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THE BOSTONIANS

     

For Hicksflicks.com, Friday, June 14, 2019

EDITOR’S NOTE: Merchant Ivory Productions was a notable movie company in the 1980s having produced such Oscar winners as ‘Howards End’ and ‘A Room with a View,’ among many others. Another film in its canon, which seems to have been forgotten, is this one, now getting new life with a Blu-ray upgrade from the boutique label the Cohen Media Group. My review was published in the Deseret News on March 15, 1985. (And by the way, Vanessa Redgrave did receive an Oscar nomination for her performance here.)

So, the question is, does Vanessa Redgrave deserve an Oscar nomination for her role in “The Bostonians”? And the answer is yes, most assuredly.

But then, so does the entire cast here, including Christopher Reeve in what has to be his single best onscreen performance yet.

Based on the Henry James novel, “The Bostonians” is about a psychological tug-of-war as Olive Chancellor (Redgrave), a repressed middle-aged matron, vies with her distant cousin Basil Ransome (Reeve), a male chauvinist of the first order, for the affection of Verena Tarrant (Madeleine Potter), a young woman who has become a vibrant symbol of the women’s movement in 1875, struggling to get women to vote.

As the opening scenes set it up, Verena is an up-and-coming representative/spokesperson of the movement but her presentation is as much a sideshow as anything else, with her charlatan father performing spiritual tricks first.

Olive sees in Verena something special, however, and becomes her Svengali, taking Verena into her home and convincing her she should commit her life to the movement, even urging her to never marry.

     

Vanessa Redgrave, left, Madeleine Potter, 'The Bostonians'

Basil is also taken with Verena, however, though for decidedly different reasons. He is a struggling young lawyer in New York, trying to get published some of his outdated views, formed largely through his upbringing as an old-fashioned Southern gentleman. His politics are completely the opposite of hers and Verena looks upon him as a challenge to convert.

Olive, however, sees Basil as “the enemy.” She doesn’t seem to care for men at all but Basil in particular is a threat — and not just to the movement. As a result, Basil and Verena meet only surreptitiously at first, then more openly. Soon, Verena is in love with him, despite their disparate views, and Olive fears losing her forever.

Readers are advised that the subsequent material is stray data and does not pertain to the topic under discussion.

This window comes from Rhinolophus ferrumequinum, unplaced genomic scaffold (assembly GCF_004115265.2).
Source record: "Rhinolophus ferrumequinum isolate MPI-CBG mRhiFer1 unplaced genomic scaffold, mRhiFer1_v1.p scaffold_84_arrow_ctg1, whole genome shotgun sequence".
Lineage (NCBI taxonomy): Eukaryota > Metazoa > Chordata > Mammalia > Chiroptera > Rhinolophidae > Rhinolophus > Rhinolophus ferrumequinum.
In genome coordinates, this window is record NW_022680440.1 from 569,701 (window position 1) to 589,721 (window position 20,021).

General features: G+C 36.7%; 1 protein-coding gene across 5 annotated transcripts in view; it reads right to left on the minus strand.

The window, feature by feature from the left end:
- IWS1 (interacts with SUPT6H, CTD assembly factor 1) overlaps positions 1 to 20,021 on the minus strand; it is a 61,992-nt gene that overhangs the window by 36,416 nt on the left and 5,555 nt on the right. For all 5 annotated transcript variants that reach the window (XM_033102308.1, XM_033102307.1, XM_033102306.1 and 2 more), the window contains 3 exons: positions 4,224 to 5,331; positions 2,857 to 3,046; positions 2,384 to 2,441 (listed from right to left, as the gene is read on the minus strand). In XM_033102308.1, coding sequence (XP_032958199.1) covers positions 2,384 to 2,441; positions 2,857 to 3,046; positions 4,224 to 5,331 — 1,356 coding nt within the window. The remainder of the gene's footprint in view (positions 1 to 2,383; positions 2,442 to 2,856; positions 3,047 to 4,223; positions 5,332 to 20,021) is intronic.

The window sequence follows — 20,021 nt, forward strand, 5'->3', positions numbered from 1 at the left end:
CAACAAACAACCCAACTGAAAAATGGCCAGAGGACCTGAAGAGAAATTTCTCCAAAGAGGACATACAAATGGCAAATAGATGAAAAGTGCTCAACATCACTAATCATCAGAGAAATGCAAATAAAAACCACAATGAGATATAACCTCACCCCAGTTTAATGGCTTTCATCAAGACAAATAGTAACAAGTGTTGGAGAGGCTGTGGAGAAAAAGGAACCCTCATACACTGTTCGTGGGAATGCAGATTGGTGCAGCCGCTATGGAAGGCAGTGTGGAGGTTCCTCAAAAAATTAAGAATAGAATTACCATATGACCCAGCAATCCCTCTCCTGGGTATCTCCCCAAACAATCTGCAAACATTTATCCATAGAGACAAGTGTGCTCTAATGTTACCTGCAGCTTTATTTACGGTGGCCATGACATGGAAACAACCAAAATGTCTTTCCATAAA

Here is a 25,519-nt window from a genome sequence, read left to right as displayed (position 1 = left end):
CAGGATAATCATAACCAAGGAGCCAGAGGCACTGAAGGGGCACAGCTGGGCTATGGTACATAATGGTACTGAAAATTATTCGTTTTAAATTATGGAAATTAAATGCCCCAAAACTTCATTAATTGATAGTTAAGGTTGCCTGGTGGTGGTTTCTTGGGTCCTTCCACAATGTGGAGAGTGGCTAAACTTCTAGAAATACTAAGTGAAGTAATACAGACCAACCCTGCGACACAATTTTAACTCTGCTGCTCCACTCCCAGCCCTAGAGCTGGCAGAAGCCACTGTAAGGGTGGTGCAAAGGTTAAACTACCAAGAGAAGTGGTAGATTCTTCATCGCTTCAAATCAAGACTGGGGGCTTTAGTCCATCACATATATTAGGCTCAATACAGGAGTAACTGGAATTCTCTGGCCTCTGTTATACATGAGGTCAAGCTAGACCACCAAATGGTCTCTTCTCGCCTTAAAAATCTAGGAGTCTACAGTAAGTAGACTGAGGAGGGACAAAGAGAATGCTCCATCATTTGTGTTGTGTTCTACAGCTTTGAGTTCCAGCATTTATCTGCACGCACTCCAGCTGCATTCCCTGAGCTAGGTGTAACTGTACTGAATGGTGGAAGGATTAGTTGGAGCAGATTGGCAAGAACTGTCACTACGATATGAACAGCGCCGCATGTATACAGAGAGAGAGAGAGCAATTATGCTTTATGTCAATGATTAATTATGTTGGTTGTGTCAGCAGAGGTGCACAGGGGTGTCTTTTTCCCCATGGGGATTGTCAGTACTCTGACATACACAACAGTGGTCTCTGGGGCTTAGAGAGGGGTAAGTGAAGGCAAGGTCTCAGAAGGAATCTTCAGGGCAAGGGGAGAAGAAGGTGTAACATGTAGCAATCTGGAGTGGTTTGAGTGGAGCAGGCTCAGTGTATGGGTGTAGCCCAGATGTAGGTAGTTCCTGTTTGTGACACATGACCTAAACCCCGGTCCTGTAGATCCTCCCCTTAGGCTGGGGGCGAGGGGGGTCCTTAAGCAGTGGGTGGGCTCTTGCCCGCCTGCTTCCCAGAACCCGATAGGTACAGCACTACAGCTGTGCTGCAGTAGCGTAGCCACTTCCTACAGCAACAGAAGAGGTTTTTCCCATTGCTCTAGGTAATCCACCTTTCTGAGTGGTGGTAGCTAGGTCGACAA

“The Bostonians” is a low-key, intelligent look at people and obsessions, wrapped up in an interesting view of the women’s movement, which makes it an extremely timely film — more so than most movies that are set in our modern day and age.

In that regard, however, the women’s cause is not always viewed favorably, and the ending of this film may disturb some. But there are more levels being explored here than lie on the surface, and they are perhaps best summed up with a brief speech by a supporting character late in the film, as she makes note of deeper-running human motivations.

Linda Hunt, the Oscar-winning actress who played Billy Kwan in “The Year of Living Dangerously,” has that role, and she is excellent as a doctor who seems rather indifferent to the cause but whose wise observation of it from a more distant view makes her the one character who probably understands it best.

     

There are other mesmerizing supporting performances in this film, including Jessica Tandy, wonderful as an older woman in the movement; Nancy Marchand, as a wealthy New York woman whose son is in love with Verena; Nancy New as Olive’s sister, who has her eyes on Basil; and Wallace Shawn, as a greedy journalist out to exploit Verena.

But in the three leads, Reeve, who uses his considerable physical presence and charm to great advantage here, proves once and for all that he has the talent when he’s given the script; Redgrave as a most unhappy woman who lives through what she helps Verena become, is fascinating; and Potter, as a woman who seems to have always been something of a pawn for others, is quite complex and carries it off very well. All are magnificent.

Director James Ivory has an exciting eye for detail and photography, and obviously knows how to get the best from his performers. And the script, by Ruth Prawer Jhabvala, is intelligent and very well developed.

My only complaints about this film have to do with its opening and closing scenes. The first few set-up moments come all too fast and are a bit jumbled, as if it’s in too great a hurry to escape the starting gate. And the ending is far too flat and unsatisfying, considering all that has gone before.

“The Bostonians” on the whole, however, is a fine-tuned film, with a great cast, and should more than satisfy those who have missed having a nice adult piece of entertainment in local theaters.

It is unrated, but would doubtless carry a PG – and then purely for its adult themes. There is no profanity, sex, nudity or violence.